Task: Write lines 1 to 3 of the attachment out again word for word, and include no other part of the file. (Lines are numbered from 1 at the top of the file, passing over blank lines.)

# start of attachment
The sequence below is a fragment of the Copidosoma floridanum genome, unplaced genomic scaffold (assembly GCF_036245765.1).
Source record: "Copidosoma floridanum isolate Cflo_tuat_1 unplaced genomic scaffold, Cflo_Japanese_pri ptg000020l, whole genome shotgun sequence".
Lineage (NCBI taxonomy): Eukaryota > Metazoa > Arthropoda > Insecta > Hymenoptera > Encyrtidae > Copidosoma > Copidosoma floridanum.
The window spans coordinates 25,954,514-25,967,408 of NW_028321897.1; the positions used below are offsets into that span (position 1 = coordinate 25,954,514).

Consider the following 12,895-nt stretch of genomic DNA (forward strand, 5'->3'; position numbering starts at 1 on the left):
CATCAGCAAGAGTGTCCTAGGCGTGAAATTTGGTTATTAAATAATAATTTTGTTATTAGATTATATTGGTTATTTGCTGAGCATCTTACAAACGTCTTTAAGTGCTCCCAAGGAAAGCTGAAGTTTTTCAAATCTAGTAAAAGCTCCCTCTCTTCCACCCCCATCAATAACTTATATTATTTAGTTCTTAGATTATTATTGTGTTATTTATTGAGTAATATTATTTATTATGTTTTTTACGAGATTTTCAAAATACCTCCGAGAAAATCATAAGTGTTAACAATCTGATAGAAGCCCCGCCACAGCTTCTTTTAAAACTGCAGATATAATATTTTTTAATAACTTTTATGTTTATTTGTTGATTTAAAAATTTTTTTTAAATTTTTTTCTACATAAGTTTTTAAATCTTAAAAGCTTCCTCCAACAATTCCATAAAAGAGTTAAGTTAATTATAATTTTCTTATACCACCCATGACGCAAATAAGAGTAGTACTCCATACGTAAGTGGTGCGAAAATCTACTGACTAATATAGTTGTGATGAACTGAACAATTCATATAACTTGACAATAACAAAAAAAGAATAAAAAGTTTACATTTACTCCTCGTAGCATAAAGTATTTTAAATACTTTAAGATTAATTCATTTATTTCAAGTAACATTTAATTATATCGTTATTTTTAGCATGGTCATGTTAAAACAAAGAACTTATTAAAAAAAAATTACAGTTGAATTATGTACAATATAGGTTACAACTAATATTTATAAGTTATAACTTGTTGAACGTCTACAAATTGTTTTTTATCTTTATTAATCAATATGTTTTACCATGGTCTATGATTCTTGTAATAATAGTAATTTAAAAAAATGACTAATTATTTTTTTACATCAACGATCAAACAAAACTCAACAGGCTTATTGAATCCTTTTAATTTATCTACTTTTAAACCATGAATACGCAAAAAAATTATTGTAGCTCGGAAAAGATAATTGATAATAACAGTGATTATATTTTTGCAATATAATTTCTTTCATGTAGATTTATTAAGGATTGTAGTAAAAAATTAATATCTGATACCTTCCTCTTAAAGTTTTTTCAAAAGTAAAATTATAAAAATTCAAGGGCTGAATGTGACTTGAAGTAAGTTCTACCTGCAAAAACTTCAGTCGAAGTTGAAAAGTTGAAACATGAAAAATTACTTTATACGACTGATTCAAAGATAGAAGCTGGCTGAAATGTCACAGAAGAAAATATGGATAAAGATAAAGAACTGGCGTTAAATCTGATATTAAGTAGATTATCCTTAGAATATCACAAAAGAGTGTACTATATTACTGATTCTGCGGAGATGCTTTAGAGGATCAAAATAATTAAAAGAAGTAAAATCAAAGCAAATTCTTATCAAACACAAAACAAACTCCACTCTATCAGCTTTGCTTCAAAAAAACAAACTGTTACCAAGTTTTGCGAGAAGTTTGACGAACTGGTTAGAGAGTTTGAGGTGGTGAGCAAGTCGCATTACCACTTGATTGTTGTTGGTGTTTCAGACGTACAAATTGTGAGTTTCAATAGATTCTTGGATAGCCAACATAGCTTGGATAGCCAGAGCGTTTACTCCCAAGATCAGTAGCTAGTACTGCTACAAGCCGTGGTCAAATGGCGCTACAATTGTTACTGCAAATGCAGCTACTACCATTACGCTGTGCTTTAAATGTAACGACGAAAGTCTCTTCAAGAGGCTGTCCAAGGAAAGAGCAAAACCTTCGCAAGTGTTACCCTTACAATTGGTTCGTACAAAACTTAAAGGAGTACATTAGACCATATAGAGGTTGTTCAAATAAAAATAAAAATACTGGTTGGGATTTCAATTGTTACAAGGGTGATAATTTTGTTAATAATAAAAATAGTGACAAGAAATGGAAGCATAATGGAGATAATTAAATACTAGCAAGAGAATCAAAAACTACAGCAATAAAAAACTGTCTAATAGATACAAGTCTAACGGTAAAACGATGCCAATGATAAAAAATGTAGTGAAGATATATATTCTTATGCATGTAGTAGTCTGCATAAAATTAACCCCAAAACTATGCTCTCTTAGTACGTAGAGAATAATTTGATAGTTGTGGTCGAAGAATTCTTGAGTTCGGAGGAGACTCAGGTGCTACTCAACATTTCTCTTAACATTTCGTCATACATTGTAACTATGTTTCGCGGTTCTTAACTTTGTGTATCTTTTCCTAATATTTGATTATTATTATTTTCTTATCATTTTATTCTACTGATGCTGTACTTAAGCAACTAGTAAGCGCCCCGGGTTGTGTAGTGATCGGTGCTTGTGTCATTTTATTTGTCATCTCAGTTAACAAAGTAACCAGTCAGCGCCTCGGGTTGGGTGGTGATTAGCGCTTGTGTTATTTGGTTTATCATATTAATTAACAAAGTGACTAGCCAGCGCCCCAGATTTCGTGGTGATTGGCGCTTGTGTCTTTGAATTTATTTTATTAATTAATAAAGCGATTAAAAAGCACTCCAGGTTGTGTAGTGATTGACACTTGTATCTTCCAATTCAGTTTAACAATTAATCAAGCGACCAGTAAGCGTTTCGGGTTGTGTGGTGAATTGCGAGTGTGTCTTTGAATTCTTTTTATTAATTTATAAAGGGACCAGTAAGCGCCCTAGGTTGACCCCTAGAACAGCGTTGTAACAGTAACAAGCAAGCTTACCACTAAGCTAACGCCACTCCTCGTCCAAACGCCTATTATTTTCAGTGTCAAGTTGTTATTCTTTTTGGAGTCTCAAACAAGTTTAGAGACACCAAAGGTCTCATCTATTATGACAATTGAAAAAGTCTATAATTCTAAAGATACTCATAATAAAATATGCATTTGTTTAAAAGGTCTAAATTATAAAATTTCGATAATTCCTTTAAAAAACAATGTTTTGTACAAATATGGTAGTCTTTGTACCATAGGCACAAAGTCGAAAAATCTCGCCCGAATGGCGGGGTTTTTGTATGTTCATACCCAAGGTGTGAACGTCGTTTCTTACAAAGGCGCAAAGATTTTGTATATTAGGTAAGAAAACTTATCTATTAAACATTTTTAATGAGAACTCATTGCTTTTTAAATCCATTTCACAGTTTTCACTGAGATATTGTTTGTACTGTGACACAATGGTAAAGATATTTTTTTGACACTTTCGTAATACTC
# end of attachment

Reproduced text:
The sequence below is a fragment of the Copidosoma floridanum genome, unplaced genomic scaffold (assembly GCF_036245765.1).
Source record: "Copidosoma floridanum isolate Cflo_tuat_1 unplaced genomic scaffold, Cflo_Japanese_pri ptg000020l, whole genome shotgun sequence".
Lineage (NCBI taxonomy): Eukaryota > Metazoa > Arthropoda > Insecta > Hymenoptera > Encyrtidae > Copidosoma > Copidosoma floridanum.